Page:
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If we explain a MERGE statement, we can see the mechanism Oracle uses to determine whether source and target rows match.

The following output is an Autotrace explain plan for our original MERGE statement from above.

In the following example, we'll remove the primary key from the source table and duplicate some source data.

We will revert to the key-preserved join and this time our MERGE should be successful.

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The update is written as an updateable in-line view which is often the fastest technique for bulk updating one table from another.

Execution Plan ---------------------------------------------------------- 0 MERGE STATEMENT Optimizer=CHOOSE (Cost=194 Card=86889 Bytes=9557790) 1 0 MERGE OF 'TARGET_TABLE' 2 1 VIEW 3 2 HASH JOIN (OUTER) (Cost=194 Card=86889 Bytes=7038009) 4 3 TABLE ACCESS (FULL) OF 'SOURCE_TABLE' (Cost=46 Card=86889 Bytes=2867337) 5 3 TABLE ACCESS (FULL) OF 'TARGET_TABLE' (Cost=24 Card=18950 Bytes=909600) We can see that Oracle performs an outer join between the source dataset and target table (in our case we happen to have a hash join).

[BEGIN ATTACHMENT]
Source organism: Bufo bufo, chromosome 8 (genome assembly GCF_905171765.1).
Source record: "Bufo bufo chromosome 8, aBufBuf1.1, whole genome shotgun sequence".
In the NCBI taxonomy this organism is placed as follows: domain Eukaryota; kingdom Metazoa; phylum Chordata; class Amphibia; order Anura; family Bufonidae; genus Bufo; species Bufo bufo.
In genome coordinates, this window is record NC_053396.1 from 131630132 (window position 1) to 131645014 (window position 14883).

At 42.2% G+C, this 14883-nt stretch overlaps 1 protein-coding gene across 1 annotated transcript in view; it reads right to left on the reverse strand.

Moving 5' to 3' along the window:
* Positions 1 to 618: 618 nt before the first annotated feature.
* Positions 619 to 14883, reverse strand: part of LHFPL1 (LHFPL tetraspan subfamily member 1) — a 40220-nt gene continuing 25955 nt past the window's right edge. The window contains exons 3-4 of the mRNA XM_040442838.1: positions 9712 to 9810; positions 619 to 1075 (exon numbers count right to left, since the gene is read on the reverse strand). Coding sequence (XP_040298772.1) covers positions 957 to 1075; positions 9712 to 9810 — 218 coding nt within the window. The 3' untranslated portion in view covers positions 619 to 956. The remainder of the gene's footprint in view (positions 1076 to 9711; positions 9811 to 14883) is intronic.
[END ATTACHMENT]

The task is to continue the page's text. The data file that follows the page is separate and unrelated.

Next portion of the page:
This creates a non-mergeable view (this is an unfortunate coincidence in terminology) that is applied back to the target table.

This article introduces the new MERGE SQL command (sometimes referred to as "UPSERT").

MERGE is a DML command that enables us to optionally update or insert data into a target table, depending on whether matching records already exist.

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